A jihadi country club? “A Betty Ford clinic for jihadis,” by Shiraz Maher from Times Online , July 6:
It has been called the Betty Ford clinic for jihadists and within minutes of arriving at the Care Rehabilitation Centre on the outskirts of Riyadh, you can see why. The small complex, where the Saudi Arabian government is exploring a new way of reforming its wayward radicals, [as opposed to standard Wahhabi radicals?] feels more like an exclusive boarding school than a Saudi jail.
Inmates have access to swimming pools, table tennis and PlayStations. In the evenings, guards and prisoners play football. An air-conditioned tent sits adjacent to the sports field, serving as a dining hall and common room where, when I visited, the prisoners were tucking into rice and lamb with fresh fruit for pudding.
In return for this privileged treatment, the prisoners — Islamic extremists, some of whom are convicted murderers — are obliged to attend lessons based around Islamic law and the jurisprudence of jihad. A team of psychologists teaches detainees how they should manage their emotions, particularly when reacting to world events.
Art therapy classes help inmates to “reveal their softer side”. And it is not just the artwork that is surreal. It is quite a sight to see men in flowing robes, with unkempt beards and their trousers hoisted above their ankles, sit down with a pack of crayons to express themselves. “The unconscious mind holds a lot of things,” said the therapist.
The Saudi government insists all this is necessary to promote genuine rehabilitation and foster a meaningful relationship with the jihadists. But in the easy-going atmosphere of the “resort” — nobody calls it a prison — where inmates are referred to as “beneficiaries”, it is easy to forget the seriousness of some of their crimes. [“¦]
[W]illingness to join the jihad has caused problems among young Saudis in a kingdom where the austere form of Wahhabi Islam is endorsed by the state and two-thirds of the population are under 30. Since the war in Iraq began five years ago, Saudi nationals have constituted the largest band of foreign fighters in the country.
This is not a new phenomenon. During the Afghan jihad against Soviet forces in the 1980s, Saudi Arabia officially supported the campaign, with Abdul-Aziz Bin Baz, then the Grand Mufti, declaring jihad, while the government subsidised flights for militants wanting to make their way there.
The Islamist campaign is no longer exclusively focused against the West: it also regards Muslim governments around the world as heretical, making them targets, too. Saudi Arabia has suffered attacks in Riyadh, Yanbu and al-Khobar since 9/11; more than 200 civilians have been killed, prompting a crackdown in which more than 120 Al-Qaeda fighters were killed and hundreds more detained.
And there it is. When jihadists went to Afghanistan or later Iraq””perhaps even New York on 9/11″”to fight against the infidels, from the Saudi point of view, that was just fine. When, however, the jihadists turn on the Saudi kingdom, deeming it heretical, hypocritical, or simply apostate, as al-Qaeda and its followers often argue, it is then that the Saudi “ideological unit” comes to the rescue and “rehabilitates” the “radicals.”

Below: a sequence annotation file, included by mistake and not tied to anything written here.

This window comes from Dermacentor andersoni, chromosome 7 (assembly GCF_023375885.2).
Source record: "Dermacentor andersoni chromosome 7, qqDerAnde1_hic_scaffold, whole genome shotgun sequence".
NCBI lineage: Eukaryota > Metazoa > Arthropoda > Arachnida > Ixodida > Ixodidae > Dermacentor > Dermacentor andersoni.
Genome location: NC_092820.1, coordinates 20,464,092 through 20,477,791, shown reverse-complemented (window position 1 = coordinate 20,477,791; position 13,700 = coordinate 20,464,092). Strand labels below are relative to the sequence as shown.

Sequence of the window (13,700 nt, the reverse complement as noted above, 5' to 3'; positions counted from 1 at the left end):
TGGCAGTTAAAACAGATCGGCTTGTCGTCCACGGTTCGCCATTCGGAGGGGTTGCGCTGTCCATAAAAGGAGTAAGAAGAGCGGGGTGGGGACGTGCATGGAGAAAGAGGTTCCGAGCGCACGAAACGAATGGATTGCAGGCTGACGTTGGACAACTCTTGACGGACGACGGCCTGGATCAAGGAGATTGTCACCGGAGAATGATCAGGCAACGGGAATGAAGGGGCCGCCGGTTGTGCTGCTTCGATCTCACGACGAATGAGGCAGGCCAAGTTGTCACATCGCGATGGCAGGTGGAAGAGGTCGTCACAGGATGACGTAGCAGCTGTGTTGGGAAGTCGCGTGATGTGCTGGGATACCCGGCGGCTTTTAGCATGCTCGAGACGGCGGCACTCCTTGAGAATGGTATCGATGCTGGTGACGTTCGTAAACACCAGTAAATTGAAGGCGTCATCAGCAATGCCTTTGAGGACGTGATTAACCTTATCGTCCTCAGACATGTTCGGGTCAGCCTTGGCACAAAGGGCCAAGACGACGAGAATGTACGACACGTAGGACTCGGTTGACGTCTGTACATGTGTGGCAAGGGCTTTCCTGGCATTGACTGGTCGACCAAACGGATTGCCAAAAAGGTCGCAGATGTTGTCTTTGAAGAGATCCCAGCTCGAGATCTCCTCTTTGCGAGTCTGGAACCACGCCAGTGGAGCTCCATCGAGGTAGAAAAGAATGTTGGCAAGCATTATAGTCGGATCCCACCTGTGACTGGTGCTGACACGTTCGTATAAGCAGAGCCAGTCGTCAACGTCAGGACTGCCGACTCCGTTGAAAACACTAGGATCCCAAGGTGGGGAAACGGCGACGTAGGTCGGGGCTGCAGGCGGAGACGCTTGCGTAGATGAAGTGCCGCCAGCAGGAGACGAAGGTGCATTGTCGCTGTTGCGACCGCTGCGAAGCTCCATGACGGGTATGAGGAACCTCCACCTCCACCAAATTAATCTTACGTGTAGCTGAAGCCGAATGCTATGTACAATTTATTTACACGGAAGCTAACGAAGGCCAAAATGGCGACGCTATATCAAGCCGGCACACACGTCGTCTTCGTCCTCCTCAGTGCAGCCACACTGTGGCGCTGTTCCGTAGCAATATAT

No doubt the fundamental issue being targeted for “rehabilitation” is the concept of “takfir,” which the jihadists often use to declare other Muslims apostate; no doubt the obligatory classes on “the jurisprudence of jihad” all revolve around proving that takfir is un-Islamic and thus safeguarding the Muslim kingdom from the jihadi sword.
The government has realised that the use of force alone will not contain Al-Qaeda. It has created an ideological security unit that coordinates the kingdom’s efforts in the war of ideas against its native jihadists. Those arrested in connection with terrorism are routinely subjected to attempts to reform their thinking.
Five jails, each housing 1,200 prisoners, have been built specifically for jihadists with the purpose of promoting ideological reform through dialogue and debate. Religious instruction in these prisons is directed by an advisory committee, which is also closely involved with the care centre. [“¦]
Cells are fitted with their own televisions, encased behind toughened glass, and are centrally controlled by the guards. They are used to transmit religious education lectures prepared by the advisory committee directly into cells where inmates later have an opportunity to debate ideas and ask questions using an intercom.
After serving their sentence in these jails, prisoners are moved to the rehabilitation centre, which opened 18 months ago. It is designed to be a halfway house where ideas first introduced by the advisory committee in prison are consolidated and developed.
The men are also given extensive support to help to reintegrate them into society after they leave, the thinking being that so doing makes them less likely to reoffend. [“¦]
They insist that such generous financial packages are not bribing the jihadists. Khalid al-Maeena, editor of the Arab News, Saudi Arabia’s only English-language newspaper, said: “We are a patriarchal society. These people are sons of the soil. When a son makes a mistake, the father forgives him and the king has pardoned them.”
The traditional relationship between the state and its citizens in the West has no parallel in the Arab world. Saudi Arabia is paternalist and the care centre is indicative of King Abdullah’s wider ambitions to promote social reform. Whether these softly, softly tactics will work long term remains to be seen.
“We have not come across the person who can be moved all the way from terrorism to a normal life.” — Sheikh Ali Gomaa, Mufti of Egypt